Cylinders are filled on site at our premises in Clyde Street and can generally be filled with air (21% O2) and Nitrox 32% while you wait.
AIR is $10.00 per fill or buy a concession card of 10 fills for $75 during October and November - Normally $85.
(save $35, that's 3.3 fills for free for October and November!!!).
Enriched Air Nitrox fills for Enriched Air Nitrox certified divers.
Enriched Air Nitrox to 32% is $16 per fill or buy an EANx concession card of 10 for $150.
Enriched Air Nitrox to 40% is $18 per fill.
We are able to offer a quicker turnaround time for our Nitrox customers than in the past with our brand new dedicated compressor. Our qualified Gas Blender must be on site.
We are also in the process of trialing our Oxygen Booster system for O2 clean partial pressure filling.
O2 is $0.03 per Litre plus a $5 fill charge for Partial Pressure Blending.
Pure Air: Our air is tested quarterly by NZUA, a third party EPA sanctioned test body in line with the Worksafe regulations to ensure we comply and supply you with air safe for breathing underwater. Our compressor's air filtration systems exceed the minimum requirements, giving you air that you can trust and ensure we help your cylinders last for years.
Scuba cylinders and valves each have a working pressure, we have to fill to the lowest of these pressures. In New Zealand all our cylinders have to have a LAB number or an ISO number, our valves need a burst disc. This means overseas cylinders usually cannot be used.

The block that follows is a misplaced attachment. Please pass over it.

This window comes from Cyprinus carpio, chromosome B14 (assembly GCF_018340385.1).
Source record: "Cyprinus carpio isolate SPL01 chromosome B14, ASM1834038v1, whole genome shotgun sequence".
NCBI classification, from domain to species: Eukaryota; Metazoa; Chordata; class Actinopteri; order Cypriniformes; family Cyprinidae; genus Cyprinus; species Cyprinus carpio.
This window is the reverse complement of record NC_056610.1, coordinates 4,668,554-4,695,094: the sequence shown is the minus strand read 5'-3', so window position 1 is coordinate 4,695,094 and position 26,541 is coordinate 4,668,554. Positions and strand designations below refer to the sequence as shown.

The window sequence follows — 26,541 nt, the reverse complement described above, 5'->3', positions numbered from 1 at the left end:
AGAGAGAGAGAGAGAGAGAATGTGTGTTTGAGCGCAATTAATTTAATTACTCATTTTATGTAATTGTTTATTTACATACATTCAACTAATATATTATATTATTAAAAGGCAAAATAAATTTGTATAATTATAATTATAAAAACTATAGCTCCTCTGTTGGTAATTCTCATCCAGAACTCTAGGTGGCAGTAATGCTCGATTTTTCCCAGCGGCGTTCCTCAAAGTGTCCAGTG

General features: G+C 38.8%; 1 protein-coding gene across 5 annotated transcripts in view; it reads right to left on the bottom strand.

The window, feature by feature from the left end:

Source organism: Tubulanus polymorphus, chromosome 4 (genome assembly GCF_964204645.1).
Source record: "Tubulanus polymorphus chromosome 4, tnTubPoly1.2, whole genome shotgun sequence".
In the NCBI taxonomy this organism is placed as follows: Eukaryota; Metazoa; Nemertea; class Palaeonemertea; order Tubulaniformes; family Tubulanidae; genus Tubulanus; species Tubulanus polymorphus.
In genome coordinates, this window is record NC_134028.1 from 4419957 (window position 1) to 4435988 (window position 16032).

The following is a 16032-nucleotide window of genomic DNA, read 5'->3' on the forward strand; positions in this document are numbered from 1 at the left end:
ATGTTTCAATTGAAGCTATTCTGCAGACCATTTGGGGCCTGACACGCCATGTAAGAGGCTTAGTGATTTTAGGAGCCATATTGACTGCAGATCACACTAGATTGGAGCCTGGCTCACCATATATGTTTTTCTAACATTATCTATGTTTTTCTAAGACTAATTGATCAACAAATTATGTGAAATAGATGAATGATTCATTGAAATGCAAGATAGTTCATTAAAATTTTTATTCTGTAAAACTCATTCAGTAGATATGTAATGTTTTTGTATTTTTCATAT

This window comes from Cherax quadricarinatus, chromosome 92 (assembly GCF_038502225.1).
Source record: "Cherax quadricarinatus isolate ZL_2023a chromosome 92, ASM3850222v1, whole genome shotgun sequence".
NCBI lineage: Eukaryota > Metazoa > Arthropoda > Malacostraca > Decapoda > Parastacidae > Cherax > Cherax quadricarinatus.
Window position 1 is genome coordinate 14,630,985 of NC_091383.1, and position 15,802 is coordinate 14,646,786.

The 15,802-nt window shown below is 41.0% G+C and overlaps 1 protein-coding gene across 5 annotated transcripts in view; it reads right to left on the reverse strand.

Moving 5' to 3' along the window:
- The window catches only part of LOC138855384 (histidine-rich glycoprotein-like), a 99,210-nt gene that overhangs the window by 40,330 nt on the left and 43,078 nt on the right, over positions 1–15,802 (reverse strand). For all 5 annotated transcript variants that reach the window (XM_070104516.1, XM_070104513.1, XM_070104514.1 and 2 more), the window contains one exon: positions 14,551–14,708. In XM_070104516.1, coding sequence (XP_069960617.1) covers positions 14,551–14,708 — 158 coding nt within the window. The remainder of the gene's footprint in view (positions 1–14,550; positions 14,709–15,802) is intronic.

We do prefer you give us more time to fill your cylinders as the process creates heat. If you give us an hour or so, the gas in your cylinder can cool down, so when you come to collect it, we can top it up to the cylinders and valves working pressure rating.
Why does this happen? As gas is transfered into your cylinder, the gas molecules are moving around quite fast and create friction as they bounce off of each other and the internal walls of the cylinder, this creates heat and therefore a higher pressure. Allow the gas in your cylinder to sit for an hour and the molecules slow down and cool down, the result is a drop in pressure in your cylinder. So a tank filled to 207 bar may drop to about 180 bar after an hour or so.
Now you go for a dive and the water is colder than the air temperature, the pressure in the cylinder will drop even more before you even breathe it. So your 207 bar at 20 degrees C may drop to 190 bar in 18 degrees C water.
Please note that any tank that is completely empty will have to be opened and inspected at the owner's cost before filling for safety reasons. There is a labour charge of $5 for this.